with the present taste of the English Public. Schiller's Henry the Sixth. We scarcely expect rapidity in an histo

intention seems to have been merely to have prepared rical Drama; and many prolix speeches are pardoned his reader for the Tragedies by a lively picture of the from characters, whose names and actions have formed

lavity of discipline, and the mutinous dispositions of | the most amusing tales of our early life. On the other .

Wallenstein's soldiery. It is not necessary as a prelimi- | band, there exist in these plays unore individual beauties,

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more passages whose excellence will bear reflection, than in the former productions of Schiller. The description of the Astrological Tower, and the reflections of the Young Lover, which follow it, form in the original a fine poem; and my translation must have been wretched indeed, if it can have wholly overclouded the beauties of the Scene in the first Act of the first Play between Questenberg, Max., and Octavio Piccolomini. If we except the Scene of the setting sun in the Robbers, I know of no part in Schiller's Plays which equals the whole of the first Scene of the fifth Act of the concluding Play. It would be unbecoming in me to be more diffuse on this subject. A Translator stands connected with the original Author by a certain law of subordination, which makes it more decorous to point out excellencies than defects: indeed he is not likely to be a fair judge of either. The pleasure or disgust from his own labour will mingle with the feelings that arise from an after-view of the original. Even in the first perusal of a work in any foreign language which we understand, we are apt to attribute to it thore excellence than it really possesses from our own pleasureable sense of difficulty overcome without effort. Translation of poetry into poetry is difficult, because the Translator must give a brilliancy to his language without that warmth of original conception, from which such brilliancy would follow of its own accord. But the Translator of a living Author is encumbered with additional inconveniencies. If he render his original faithfully, as to the sense of each passage, he must, necessarily, destroy a considerable portion of the spirit; if he endeavour to give a work executed according to laws of compensation, he subjects himself to imputations of vanity, or misrepresentation. I have thought it my duty to remain bound by the sense of my original, with as few exceptions as the nature of the languages rendered possible.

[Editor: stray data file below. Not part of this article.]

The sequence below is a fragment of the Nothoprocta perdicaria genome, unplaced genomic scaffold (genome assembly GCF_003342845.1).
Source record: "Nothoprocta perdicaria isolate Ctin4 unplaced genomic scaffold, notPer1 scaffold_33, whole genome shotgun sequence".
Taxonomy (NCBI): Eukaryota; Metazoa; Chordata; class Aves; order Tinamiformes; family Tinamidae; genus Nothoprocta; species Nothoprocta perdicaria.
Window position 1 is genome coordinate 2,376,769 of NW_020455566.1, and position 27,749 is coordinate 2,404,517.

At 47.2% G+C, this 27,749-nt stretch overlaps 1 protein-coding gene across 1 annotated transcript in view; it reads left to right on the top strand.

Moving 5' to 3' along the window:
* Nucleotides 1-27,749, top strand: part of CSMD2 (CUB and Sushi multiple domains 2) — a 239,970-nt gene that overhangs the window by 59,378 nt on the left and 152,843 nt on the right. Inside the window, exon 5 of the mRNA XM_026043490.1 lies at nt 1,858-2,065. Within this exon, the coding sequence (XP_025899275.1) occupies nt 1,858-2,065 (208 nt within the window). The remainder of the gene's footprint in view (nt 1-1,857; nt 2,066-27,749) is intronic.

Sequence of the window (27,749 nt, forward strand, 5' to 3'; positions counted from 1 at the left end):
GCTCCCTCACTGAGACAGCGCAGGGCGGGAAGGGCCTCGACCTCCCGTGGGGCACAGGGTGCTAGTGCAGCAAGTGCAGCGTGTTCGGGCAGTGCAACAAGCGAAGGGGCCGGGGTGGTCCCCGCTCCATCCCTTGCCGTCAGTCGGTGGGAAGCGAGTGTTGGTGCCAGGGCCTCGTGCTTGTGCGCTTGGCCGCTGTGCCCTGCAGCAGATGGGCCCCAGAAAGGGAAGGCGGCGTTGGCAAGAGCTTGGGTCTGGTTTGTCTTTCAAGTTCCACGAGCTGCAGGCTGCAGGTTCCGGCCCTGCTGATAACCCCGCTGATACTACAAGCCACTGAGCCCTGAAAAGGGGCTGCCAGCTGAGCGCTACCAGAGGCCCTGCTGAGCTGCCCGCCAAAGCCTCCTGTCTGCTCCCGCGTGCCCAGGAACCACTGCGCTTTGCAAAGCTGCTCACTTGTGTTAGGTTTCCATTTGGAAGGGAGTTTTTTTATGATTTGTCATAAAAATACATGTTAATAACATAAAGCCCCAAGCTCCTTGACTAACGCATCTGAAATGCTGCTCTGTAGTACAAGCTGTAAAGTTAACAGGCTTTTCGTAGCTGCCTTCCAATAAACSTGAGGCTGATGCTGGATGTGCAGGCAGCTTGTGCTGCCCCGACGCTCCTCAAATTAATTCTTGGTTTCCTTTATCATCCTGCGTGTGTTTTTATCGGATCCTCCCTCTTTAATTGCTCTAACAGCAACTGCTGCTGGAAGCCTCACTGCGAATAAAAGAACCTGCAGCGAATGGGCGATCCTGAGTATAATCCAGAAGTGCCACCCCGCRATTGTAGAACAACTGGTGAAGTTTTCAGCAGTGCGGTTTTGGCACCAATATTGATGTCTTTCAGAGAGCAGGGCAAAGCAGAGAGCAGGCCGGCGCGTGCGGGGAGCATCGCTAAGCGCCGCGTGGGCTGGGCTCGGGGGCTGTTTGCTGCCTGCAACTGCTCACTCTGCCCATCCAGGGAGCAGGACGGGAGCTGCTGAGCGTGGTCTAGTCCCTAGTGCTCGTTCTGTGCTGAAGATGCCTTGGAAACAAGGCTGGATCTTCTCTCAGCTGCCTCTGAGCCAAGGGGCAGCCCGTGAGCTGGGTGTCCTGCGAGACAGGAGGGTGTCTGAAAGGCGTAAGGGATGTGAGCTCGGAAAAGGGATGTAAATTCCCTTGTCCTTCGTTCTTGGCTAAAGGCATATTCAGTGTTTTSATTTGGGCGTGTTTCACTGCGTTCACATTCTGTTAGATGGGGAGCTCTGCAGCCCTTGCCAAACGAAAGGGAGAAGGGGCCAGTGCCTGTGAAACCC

Wallenstein, Duke of Friedland, Generalissimo of the Imperial Forces in the Thirty-years' hoar. Duchess of Friedland, Wife of Irallenstein. Therla, her Daughter, Princess of Friedland. The Countess Tearsky, Sister of the Duchess. Lady Nkunk UN N. Ocravio Piccolomix1, Lieutenant General. Max. Piccolomint, his son, Colonel of a Regiment of Cuirassiers. Count Tearsky, the Commander of several Regiments, and Brother-in-law of Wallenstein. Illo, Field Marshal, Wallenstein's Confidant. Burlen, an Irishman, Commander of a Regiment of Dragoons. Goradox, Governor of Fyra. Majos GEA Alorn. CAPTA1x Devereux. — — Macoon Ald. NEvan ANN, Captain of Cavalry, Aide-de-camp to Tertsky. Swedish CAPTAIN. Sen 1. Burgomasten of Egra. Awsr Essade of the Cuirassiers. Gnoox1 or rur CitaMnet, A PA Gr, ColaAssions, Daagoons, Sehwants.

| felonging to the Duke.

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countess. It does not please me, Princess, that he holds Himself so still, exactly at this time. the RLA. Exactly at this time? countess. He now knows all : T were now the moment to declare himself. The RLA. If I'm to understand you, speak less darkly. countess. 'Twas for that purpose that I bade her leave us. Thekla, you are no more a child. Your heart Is now no more in nonage: for you love, And boldness dwells with love—that you have proved. Your nature moulds itself upon your father's More than your mother's spirit. Therefore may you Hear, what were too much for her fortitude. the k-L.A. Enough : no further preface, I entreat you. At once, out with it! Be it what it may, It is not possible that it should torture me More than this introduction. What have you To say to me? Tell me the whole, and briefly! count Ess. You'll not be frighten’d––